“We take ten minutes for lunch, while they spend three hours. You earn money here by working hard, and there by paying bribes. Our hard earned cash has been flowing southwards for years. The money is earned in the north, only to be squandered away in the south.”

The preceding litany may appear typical of a eurosceptic in northern Europe. However, I actually discovered it in an old notebook dating from 1990, when I travelled throughout the former Yugoslavia by train. The speaker was explaining to me the why the northern republics were keen to extract themselves from this “twisted” federation.

The former multiethnic state of Yugoslavia was in many respects a mini version of Europe. Wages in the north were as much as three or four times those in the south. In stark contrast to the north, the south suffered considerable unemployment. And in much the same manner as today’s Euro nations, there was a distinct sense of powerlessness in the former Yugoslavia towards “distant” authorities, which people felt did not really represent them. While the EU is faced with a democratic deficit, however, the Socialist Federal Republic of Yugoslavia – a communist multiethnic state conceived by Tito (1892-1980) – was in fact a single-party state.

While today’s northern Europeans curse Brussels, Slovenians and Croatians back then viewed Belgrade as synonymous with everything that was wrong: it’s Belgrade’s fault that our money is being drained away; Belgrade is a patronising, incompetent jumble of bureaucrats. The former Yugoslavia also had a single currency, the dinar, which was symbolic of those “distant authorities”. It was a widely held opinion that unification with the other peoples was simply an ideological project straight off the drawing board, and therefore an unnatural setup.

Destruction of Yugoslavia — anything but planned

The northern republics put up with paying contributions as long as prosperity continued, and as long as the inhabitants failed to notice much of their further entwinement with the other regions. This all changed in the nineteen eighties, however, when Tito passed away, an economic decline commenced, and the north was obliged to save the south from bankruptcy. The current northern European slogan “not one more cent to the garlic nations” is eerily similar to the Slovenian one of that time: “no more funds for the biftek (beefsteak) zone”.

The populist revolt apparent in a number of EU nations is also similar to that in Yugoslavia a quarter of a century ago. There are clears similarities between politicians like Le Pen or Wilders and Franjo Tudjman or Slobodan Milosevic. To a man, they made their breakthrough on the back of nationalist discourse which had previously been taboo. And each of them took advantage of people’s frustration at authorities’ attempts to wrest both power and money from “their people”.

There is no point in debating the point whether the Dutch freedom Party (PVV) or the True Finns have their sights set on ethnic cleansing. This was not Milosevic’s intention either: he was first and foremost simply an opportunist politician with a pretty short-term view. And while he bore quite considerable responsibility for the destruction of Yugoslavia, it was anything but planned.

Big shots in the European Union also appear to bear awkward similarities to the Titoist apparatchiks. Both seem rather unpleasantly surprised at signs of unpopularity, time after time. Both categories of administrators appear to have become enveloped in a sort of cocoon, which they are loathe to leave.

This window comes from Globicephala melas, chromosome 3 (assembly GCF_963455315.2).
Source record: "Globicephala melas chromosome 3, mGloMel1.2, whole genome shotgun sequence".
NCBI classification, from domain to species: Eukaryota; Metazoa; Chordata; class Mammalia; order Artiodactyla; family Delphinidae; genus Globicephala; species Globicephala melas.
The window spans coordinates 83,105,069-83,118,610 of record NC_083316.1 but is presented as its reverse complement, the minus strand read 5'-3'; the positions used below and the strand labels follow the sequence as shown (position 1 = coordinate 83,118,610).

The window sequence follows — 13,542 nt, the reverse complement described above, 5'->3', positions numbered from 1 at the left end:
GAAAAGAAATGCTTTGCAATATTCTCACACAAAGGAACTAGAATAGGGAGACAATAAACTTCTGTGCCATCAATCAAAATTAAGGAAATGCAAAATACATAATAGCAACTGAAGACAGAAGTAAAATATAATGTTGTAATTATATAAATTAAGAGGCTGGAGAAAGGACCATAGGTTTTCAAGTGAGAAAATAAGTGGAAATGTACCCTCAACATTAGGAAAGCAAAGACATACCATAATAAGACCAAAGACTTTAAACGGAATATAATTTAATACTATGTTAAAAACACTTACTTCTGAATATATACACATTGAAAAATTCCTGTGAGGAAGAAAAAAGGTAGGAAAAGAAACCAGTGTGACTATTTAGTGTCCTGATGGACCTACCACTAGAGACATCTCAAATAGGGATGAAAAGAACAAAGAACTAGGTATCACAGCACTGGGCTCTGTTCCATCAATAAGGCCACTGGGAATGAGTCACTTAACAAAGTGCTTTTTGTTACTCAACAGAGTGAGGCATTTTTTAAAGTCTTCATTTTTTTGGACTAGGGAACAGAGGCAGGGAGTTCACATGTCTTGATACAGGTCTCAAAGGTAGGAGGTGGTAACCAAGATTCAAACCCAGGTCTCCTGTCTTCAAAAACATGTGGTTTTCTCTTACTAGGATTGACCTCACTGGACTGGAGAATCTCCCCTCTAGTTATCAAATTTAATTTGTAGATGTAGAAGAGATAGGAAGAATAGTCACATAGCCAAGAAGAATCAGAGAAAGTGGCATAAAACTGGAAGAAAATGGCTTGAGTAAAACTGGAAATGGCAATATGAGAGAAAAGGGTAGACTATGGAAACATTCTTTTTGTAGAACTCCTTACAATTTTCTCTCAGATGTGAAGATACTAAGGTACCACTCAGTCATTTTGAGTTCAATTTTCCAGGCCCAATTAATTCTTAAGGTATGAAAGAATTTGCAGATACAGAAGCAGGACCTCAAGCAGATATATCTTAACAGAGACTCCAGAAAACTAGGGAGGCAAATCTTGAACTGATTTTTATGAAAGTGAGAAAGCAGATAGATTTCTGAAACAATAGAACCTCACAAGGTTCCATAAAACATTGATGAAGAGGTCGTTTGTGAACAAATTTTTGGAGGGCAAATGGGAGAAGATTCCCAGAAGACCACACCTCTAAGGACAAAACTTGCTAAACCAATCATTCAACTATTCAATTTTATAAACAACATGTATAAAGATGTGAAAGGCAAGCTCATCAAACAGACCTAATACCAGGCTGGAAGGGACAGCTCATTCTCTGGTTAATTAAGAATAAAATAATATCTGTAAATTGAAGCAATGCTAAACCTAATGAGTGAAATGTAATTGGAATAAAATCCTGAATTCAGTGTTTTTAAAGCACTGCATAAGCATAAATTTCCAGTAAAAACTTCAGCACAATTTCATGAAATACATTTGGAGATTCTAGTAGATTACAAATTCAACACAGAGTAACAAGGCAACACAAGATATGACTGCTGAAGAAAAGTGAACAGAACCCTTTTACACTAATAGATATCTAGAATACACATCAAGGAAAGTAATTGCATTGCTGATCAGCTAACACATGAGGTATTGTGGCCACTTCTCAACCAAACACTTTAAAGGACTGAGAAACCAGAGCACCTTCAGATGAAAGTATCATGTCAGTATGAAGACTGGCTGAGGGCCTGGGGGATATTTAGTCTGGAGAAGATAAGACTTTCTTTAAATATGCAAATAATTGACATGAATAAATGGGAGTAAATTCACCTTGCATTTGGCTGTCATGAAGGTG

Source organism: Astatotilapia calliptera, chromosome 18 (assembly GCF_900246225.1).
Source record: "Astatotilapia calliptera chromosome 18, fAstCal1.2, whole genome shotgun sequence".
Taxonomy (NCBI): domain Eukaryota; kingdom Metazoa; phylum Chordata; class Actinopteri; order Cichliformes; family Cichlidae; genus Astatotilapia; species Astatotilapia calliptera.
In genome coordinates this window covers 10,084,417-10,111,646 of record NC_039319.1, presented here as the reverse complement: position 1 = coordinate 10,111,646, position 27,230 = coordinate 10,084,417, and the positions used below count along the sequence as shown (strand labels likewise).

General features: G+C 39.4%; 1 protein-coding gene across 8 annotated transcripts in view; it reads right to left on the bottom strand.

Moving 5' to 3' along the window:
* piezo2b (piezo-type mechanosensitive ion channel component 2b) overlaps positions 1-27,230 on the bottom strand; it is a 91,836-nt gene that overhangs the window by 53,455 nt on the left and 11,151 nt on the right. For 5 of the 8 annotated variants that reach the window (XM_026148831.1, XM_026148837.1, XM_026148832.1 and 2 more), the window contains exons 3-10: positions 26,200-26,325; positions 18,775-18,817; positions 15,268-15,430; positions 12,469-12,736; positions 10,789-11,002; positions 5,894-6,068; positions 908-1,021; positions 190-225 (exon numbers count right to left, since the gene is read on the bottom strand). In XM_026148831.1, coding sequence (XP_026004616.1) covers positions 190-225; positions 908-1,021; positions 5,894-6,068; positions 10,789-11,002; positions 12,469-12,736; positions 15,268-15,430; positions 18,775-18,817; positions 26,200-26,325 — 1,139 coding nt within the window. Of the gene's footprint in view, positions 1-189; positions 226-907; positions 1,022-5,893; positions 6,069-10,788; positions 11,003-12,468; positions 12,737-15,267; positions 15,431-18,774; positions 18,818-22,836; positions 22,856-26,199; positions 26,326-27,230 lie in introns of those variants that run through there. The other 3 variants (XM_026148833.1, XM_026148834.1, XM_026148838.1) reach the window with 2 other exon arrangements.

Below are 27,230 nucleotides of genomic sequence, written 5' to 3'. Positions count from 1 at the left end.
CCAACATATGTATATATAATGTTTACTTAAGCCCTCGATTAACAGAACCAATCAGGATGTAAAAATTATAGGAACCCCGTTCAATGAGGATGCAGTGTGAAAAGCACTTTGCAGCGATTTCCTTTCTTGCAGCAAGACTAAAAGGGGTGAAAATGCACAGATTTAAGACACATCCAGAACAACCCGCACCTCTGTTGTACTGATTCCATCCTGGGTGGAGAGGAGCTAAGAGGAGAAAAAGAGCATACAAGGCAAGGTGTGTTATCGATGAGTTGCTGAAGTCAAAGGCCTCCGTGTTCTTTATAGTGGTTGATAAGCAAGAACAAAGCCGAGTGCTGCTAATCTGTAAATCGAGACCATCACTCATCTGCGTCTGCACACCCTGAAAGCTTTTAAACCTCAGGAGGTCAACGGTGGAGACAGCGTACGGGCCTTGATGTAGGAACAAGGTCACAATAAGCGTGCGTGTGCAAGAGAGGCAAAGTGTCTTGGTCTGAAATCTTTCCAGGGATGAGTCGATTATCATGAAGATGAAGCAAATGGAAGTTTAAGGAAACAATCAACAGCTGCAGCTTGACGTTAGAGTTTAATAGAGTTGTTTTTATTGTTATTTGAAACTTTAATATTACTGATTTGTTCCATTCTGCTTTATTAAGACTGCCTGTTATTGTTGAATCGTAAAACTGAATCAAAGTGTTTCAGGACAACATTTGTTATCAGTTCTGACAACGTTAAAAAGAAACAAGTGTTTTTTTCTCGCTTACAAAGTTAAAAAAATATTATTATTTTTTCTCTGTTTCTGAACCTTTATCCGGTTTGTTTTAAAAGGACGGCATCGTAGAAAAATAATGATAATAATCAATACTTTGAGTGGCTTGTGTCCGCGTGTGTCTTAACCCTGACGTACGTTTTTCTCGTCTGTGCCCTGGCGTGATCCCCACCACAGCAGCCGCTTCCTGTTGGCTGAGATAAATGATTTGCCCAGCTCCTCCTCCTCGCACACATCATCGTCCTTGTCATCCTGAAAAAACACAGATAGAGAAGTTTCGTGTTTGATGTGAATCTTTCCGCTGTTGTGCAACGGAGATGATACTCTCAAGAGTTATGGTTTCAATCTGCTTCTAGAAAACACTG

Diminishing democratic support for Europe

The Presidency of the European Council is similar to that of Yugoslavia in the nineteen eighties in terms of its rotation. The Yugoslav presidents had the same sort of standing in the federated republics that Herman Van Rompuy does among us, namely that of one who is appointed far from his own circles. Jean-Claude Juncker, president of the Eurogroup, is renowned for the following comment: “We all know what to do, we just don't know how to get re-elected after we've done it.” These are the sentiments of an administrator who fears the populace – if we first have to establish democratic support, then it will only lead to further delay and compromise.

However, diminishing democratic support for Europe could have a far more detrimental effect than simply delay. One lesson that can be learned from the collapse of Yugoslavia is that monetary union in an area where there is an economic divide between north and south is bound to face threat unless people are meant to feel jointly responsible for it in a manner that at least appears in some way democratic. In times of plenty, they have little difficulty accepting such unity. When times become hard, however, they are inclined to view it as the cause of the problems.

The most substantial difference between the former Yugoslavia and the European Union is that the latter comprises democratic nation states. Populists and nationalists can only survive in a field of opposing democratic forces. It has often been suggested that the federation might have actually survived, if only there were greater democratic support for it, it had a more democratic political system, scope for open debate and freedom of the press.

Elected politicians representing the European nation states could create this support and render monetary union something the inhabitants themselves opt for, rather than it being imposed upon them. Otherwise, every time there is a crisis or setback, the electorate will simply view – justifiably or not – all policy as something ‘imposed by Brussels’, much to the benefit of anti-European forces. And while this is unlikely to lead directly to the implosion of the EU, it will undoubtedly cause further dissatisfaction and obstruction, which can only be appeased if the merits are clearly evident and borne out by elected politicians.